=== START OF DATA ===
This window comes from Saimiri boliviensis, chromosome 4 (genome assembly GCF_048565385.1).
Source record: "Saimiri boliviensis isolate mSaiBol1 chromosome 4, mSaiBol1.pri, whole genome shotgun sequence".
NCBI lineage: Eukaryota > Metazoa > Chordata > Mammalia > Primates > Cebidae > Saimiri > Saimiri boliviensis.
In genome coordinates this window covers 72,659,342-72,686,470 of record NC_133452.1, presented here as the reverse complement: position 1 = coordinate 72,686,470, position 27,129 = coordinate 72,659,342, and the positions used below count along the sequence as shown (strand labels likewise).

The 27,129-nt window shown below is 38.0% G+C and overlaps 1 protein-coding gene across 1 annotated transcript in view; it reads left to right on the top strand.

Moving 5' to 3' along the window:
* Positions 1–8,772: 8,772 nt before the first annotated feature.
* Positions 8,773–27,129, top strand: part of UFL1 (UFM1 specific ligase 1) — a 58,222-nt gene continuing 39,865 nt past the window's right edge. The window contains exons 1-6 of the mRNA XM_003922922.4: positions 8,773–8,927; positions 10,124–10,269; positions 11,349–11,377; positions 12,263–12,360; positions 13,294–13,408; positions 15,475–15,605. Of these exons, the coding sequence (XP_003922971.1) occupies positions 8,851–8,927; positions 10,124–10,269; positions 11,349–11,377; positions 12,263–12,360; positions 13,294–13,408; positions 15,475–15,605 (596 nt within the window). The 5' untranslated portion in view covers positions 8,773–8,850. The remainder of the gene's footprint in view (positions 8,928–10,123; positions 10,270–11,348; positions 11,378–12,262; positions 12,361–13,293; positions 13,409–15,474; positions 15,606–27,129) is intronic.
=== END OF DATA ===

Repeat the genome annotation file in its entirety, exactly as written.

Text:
This window comes from Saimiri boliviensis, chromosome 4 (genome assembly GCF_048565385.1).
Source record: "Saimiri boliviensis isolate mSaiBol1 chromosome 4, mSaiBol1.pri, whole genome shotgun sequence".
NCBI lineage: Eukaryota > Metazoa > Chordata > Mammalia > Primates > Cebidae > Saimiri > Saimiri boliviensis.
In genome coordinates this window covers 72,659,342-72,686,470 of record NC_133452.1, presented here as the reverse complement: position 1 = coordinate 72,686,470, position 27,129 = coordinate 72,659,342, and the positions used below count along the sequence as shown (strand labels likewise).

The 27,129-nt window shown below is 38.0% G+C and overlaps 1 protein-coding gene across 1 annotated transcript in view; it reads left to right on the top strand.

Moving 5' to 3' along the window:
* Positions 1–8,772: 8,772 nt before the first annotated feature.
* Positions 8,773–27,129, top strand: part of UFL1 (UFM1 specific ligase 1) — a 58,222-nt gene continuing 39,865 nt past the window's right edge. The window contains exons 1-6 of the mRNA XM_003922922.4: positions 8,773–8,927; positions 10,124–10,269; positions 11,349–11,377; positions 12,263–12,360; positions 13,294–13,408; positions 15,475–15,605. Of these exons, the coding sequence (XP_003922971.1) occupies positions 8,851–8,927; positions 10,124–10,269; positions 11,349–11,377; positions 12,263–12,360; positions 13,294–13,408; positions 15,475–15,605 (596 nt within the window). The 5' untranslated portion in view covers positions 8,773–8,850. The remainder of the gene's footprint in view (positions 8,928–10,123; positions 10,270–11,348; positions 11,378–12,262; positions 12,361–13,293; positions 13,409–15,474; positions 15,606–27,129) is intronic.